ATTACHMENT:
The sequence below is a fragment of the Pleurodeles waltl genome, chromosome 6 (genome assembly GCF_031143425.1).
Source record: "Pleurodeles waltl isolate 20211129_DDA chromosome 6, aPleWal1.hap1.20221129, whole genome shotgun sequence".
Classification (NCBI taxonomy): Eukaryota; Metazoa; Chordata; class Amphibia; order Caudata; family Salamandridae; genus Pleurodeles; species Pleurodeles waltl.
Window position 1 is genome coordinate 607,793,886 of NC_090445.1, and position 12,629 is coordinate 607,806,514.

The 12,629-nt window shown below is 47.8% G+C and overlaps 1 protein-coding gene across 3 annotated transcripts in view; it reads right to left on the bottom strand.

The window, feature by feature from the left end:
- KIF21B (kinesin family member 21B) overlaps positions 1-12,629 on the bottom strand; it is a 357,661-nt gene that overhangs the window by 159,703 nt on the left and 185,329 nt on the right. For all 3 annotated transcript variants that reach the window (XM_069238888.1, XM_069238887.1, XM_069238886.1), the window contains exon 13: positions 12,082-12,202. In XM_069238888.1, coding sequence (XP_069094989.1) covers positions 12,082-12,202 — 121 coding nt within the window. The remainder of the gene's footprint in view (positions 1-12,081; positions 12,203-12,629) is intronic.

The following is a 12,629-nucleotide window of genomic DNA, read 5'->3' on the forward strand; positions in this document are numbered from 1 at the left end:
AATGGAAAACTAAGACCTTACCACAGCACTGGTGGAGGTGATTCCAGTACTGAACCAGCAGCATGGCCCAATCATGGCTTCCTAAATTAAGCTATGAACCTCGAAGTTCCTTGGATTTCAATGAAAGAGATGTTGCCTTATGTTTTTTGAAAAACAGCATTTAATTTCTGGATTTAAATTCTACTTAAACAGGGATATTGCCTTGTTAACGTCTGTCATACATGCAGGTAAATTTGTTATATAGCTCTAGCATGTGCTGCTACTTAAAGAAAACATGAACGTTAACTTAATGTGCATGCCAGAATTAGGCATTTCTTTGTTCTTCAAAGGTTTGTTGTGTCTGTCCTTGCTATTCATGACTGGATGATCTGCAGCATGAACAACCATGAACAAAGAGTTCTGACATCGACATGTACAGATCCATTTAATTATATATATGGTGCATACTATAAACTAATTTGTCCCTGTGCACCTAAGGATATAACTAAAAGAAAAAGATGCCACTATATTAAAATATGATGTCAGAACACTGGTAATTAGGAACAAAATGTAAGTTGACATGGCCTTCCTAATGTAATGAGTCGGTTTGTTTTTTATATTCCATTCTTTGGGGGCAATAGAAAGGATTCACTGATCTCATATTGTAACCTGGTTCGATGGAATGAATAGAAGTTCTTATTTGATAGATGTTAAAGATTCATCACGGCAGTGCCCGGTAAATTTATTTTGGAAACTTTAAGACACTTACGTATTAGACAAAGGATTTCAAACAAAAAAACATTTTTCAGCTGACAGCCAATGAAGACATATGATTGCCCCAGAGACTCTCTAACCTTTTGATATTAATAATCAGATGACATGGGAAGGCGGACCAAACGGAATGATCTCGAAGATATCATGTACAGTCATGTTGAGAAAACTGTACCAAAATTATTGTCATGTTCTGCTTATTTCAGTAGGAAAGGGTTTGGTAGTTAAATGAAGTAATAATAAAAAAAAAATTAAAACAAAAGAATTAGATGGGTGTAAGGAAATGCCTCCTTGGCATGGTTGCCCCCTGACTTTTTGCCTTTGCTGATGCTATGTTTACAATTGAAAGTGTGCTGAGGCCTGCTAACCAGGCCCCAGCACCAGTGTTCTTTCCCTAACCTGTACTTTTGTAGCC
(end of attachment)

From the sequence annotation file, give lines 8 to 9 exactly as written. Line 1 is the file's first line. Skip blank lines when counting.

The following is a 12,629-nucleotide window of genomic DNA, read 5'->3' on the forward strand; positions in this document are numbered from 1 at the left end:
AATGGAAAACTAAGACCTTACCACAGCACTGGTGGAGGTGATTCCAGTACTGAACCAGCAGCATGGCCCAATCATGGCTTCCTAAATTAAGCTATGAACCTCGAAGTTCCTTGGATTTCAATGAAAGAGATGTTGCCTTATGTTTTTTGAAAAACAGCATTTAATTTCTGGATTTAAATTCTACTTAAACAGGGATATTGCCTTGTTAACGTCTGTCATACATGCAGGTAAATTTGTTATATAGCTCTAGCATGTGCTGCTACTTAAAGAAAACATGAACGTTAACTTAATGTGCATGCCAGAATTAGGCATTTCTTTGTTCTTCAAAGGTTTGTTGTGTCTGTCCTTGCTATTCATGACTGGATGATCTGCAGCATGAACAACCATGAACAAAGAGTTCTGACATCGACATGTACAGATCCATTTAATTATATATATGGTGCATACTATAAACTAATTTGTCCCTGTGCACCTAAGGATATAACTAAAAGAAAAAGATGCCACTATATTAAAATATGATGTCAGAACACTGGTAATTAGGAACAAAATGTAAGTTGACATGGCCTTCCTAATGTAATGAGTCGGTTTGTTTTTTATATTCCATTCTTTGGGGGCAATAGAAAGGATTCACTGATCTCATATTGTAACCTGGTTCGATGGAATGAATAGAAGTTCTTATTTGATAGATGTTAAAGATTCATCACGGCAGTGCCCGGTAAATTTATTTTGGAAACTTTAAGACACTTACGTATTAGACAAAGGATTTCAAACAAAAAAACATTTTTCAGCTGACAGCCAATGAAGACATATGATTGCCCCAGAGACTCTCTAACCTTTTGATATTAATAATCAGATGACATGGGAAGGCGGACCAAACGGAATGATCTCGAAGATATCATGTACAGTCATGTTGAGAAAACTGTACCAAAATTATTGTCATGTTCTGCTTATTTCAGTAGGAAAGGGTTTGGTAGTTAAATGAAGTAATAATAAAAAAAAAATTAAAACAAAAGAATTAGATGGGTGTAAGGAAATGCCTCCTTGGCATGGTTGCCCCCTGACTTTTTGCCTTTGCTGATGCTATGTTTACAATTGAAAGTGTGCTGAGGCCTGCTAACCAGGCCCCAGCACCAGTGTTCTTTCCCTAACCTGTACTTTTGTAGCC